Gosh, Australia must be a very rich country. Billions lost to private consulting firms, more billions for the appalling fiasco involved in “stopping the boats”. No wonder young people can’t afford housing, and our public schools and hospitals are disappearing down sinkholes. The myth of Liberal governments being first-class money managers is disappearing with them. Mary Billing, Allambie Hts
Off the pay scale
Putting aside questions of timing of appointment procedures, performance in her previous public employment and necessary high-level defence expertise, how is it that Kathryn Campbell’s salary was set about 50 per cent higher than both our prime minister and the highest-paid public servant in the US, Anthony Gauci? Whose call was that? Andrew Cohen, Glebe
It is beyond doubt that Kathryn Campbell’s contribution to Australia as secretary of the Dept of Human Services was an issue. In private enterprise a non-performer would speedily have been given the order of the boot, but in the public service she has had six or more years of being very well-paid without being good at her job. Even more offensive, though, is that she mutely did Scott Morrison’s bidding, when she should have been telling him exactly where to get off. Instead, thousands of Australians were unfairly hammered by Centrelink for debts that they didn’t owe and some committed suicide. What really stinks, though, is that the federal ministers who should have done the right thing have effectively thrown Campbell under the bus. I can’t wait to find out if royal commissioner Catherine Holmes has them in her sights in the sealed section. David Gordon, Cranebrook
Conflict of interest
So there’s no possibility that Morris Iemma could confuse his roles as a lobbyist for property developers and chairing Venues NSW (“Iemma to remain lobbyist despite being named new stadiums boss”, July 25). Perhaps if the partners at PwC had introduced a similar Lobbyists Code of Conduct, the distribution of sensitive government documents might not have happened. Derek Low, Forresters Beach
As the timeframe for the proposed referendum on the Voice draws closer, the No campaign announces a focus on six states (Letters, July 25). I lived through the 2016 Brexit referendum and I watch the lead-up to this with growing dismay. It all seems so depressingly familiar with polarisation, misinformation, social and mainstream media being used and abused by those with an axe to grind. Brexit was won by a very narrow margin helped by the numbers who didn’t vote. Since then, the polarisation has continued as the UK citizens face the consequences of that vote. If the Voice is won or lost by a close vote overall and in four of the six states, then Australia, too, will face the negative effects of a polarised nation for years to come.
Lesley Walker, Chewton
Why not have the Voice referendum on December 3 – the anniversary of the Eureka Stockade? How fitting to hold this important vote about political recognition for our First Nations sisters and brothers on the very day we commemorate the birth of the democratic voice in Australia. If the Yes vote wins, we can celebrate with a resounding “Eureka!” Barry Ffrench, Cronulla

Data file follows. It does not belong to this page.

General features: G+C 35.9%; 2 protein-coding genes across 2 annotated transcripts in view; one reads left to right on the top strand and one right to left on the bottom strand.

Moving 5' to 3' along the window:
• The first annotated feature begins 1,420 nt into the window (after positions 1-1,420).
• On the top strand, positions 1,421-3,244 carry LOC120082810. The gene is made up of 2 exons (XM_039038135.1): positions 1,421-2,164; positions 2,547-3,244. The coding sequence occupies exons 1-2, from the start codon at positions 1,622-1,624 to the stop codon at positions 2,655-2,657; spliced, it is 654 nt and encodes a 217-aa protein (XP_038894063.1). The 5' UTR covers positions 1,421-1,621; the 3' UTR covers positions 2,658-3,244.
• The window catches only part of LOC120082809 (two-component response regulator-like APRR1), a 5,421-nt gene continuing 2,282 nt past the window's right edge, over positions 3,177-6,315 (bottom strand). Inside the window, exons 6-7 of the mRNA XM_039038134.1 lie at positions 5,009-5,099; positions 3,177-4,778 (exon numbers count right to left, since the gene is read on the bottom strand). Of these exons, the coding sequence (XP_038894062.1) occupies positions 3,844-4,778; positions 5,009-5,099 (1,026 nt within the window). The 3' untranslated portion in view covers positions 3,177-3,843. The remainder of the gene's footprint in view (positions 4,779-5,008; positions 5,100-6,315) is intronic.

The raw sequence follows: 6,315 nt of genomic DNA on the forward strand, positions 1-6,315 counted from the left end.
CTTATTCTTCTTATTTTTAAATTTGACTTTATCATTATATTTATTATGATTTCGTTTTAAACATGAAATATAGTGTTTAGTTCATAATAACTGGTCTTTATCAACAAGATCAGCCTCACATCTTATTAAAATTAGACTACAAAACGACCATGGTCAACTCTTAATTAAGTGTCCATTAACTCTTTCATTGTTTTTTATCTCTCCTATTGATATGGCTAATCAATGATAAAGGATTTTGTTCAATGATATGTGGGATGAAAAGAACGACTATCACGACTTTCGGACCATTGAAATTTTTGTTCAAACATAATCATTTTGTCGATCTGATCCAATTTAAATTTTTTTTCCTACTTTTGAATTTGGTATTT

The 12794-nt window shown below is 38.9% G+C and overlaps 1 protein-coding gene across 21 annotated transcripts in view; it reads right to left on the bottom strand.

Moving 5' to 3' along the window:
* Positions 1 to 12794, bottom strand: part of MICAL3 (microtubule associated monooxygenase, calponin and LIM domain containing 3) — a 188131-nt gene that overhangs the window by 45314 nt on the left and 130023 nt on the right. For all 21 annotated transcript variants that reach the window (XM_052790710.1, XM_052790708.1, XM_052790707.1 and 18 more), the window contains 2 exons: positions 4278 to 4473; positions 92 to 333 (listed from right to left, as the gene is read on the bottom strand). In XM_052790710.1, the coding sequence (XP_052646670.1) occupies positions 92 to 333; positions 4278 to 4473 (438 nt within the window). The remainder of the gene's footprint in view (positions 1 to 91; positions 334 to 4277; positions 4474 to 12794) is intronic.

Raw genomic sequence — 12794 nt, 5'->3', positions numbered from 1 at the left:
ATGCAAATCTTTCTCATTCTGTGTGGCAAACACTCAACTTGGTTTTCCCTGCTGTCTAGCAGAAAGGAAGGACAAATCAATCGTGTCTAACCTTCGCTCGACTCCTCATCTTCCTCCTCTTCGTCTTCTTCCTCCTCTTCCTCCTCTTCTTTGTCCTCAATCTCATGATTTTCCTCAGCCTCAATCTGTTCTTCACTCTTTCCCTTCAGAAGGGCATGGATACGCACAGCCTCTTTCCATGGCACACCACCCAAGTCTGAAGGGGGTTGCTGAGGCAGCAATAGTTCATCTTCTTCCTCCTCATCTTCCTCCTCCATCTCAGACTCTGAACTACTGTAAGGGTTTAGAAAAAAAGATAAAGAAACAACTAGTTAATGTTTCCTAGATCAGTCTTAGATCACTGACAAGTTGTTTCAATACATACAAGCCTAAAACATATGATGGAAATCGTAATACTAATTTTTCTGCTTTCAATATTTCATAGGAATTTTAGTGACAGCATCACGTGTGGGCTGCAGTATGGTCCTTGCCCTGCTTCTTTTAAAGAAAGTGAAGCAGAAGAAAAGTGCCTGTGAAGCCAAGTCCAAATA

After 500 great letters in the Herald (Letters, July 24), it’s time for Joan Brown of Orange to change colour and go for gold. Jenifer Nicholls, Armadale (Vic)
A big well done to all prolific letter writers from an occasional writer who actually sent in letters for decades. A letter of May 20, 1978 on Robert Menzies resulted in poison messages jamming my post box. Are Herald readers aware of “Best Letters to the Editor” books? My favourite letters were from Bill Carpenter And Ted Matulevicius, great writers. Bob Hall, Wyoming
My first Herald letter was on January 5, 1975, my second was on November 3, 1978, and my third was about the new traffic gantries over the roads with wrong arrows, which prompted an illustration by that wonder cartoonist, Emeric. It is quite rare to have letters illustrated; I’ve had two cartoons with eight letters. Owen Fisher, Rose Bay
With reference to “wins” for published letters to the editor, may I claim the prize in the category of letters published with a cartoon added by the editor? Four – two in 1981, one in 1984 and one in 2015. Cornelius van der Weyden, Balmain East
The digital view
Online comment from one of the stories that attracted the most reader feedback yesterday on smh.com.au
Labor set for conference housing stoush as big union demands super profits tax
From seen it coming: “Housing is a debacle in Australia and so is tax collection from big corporations so this action sort of makes sense. So does reducing our migration intake while we are many hundreds of thousands homes short. Maybe we should do both?”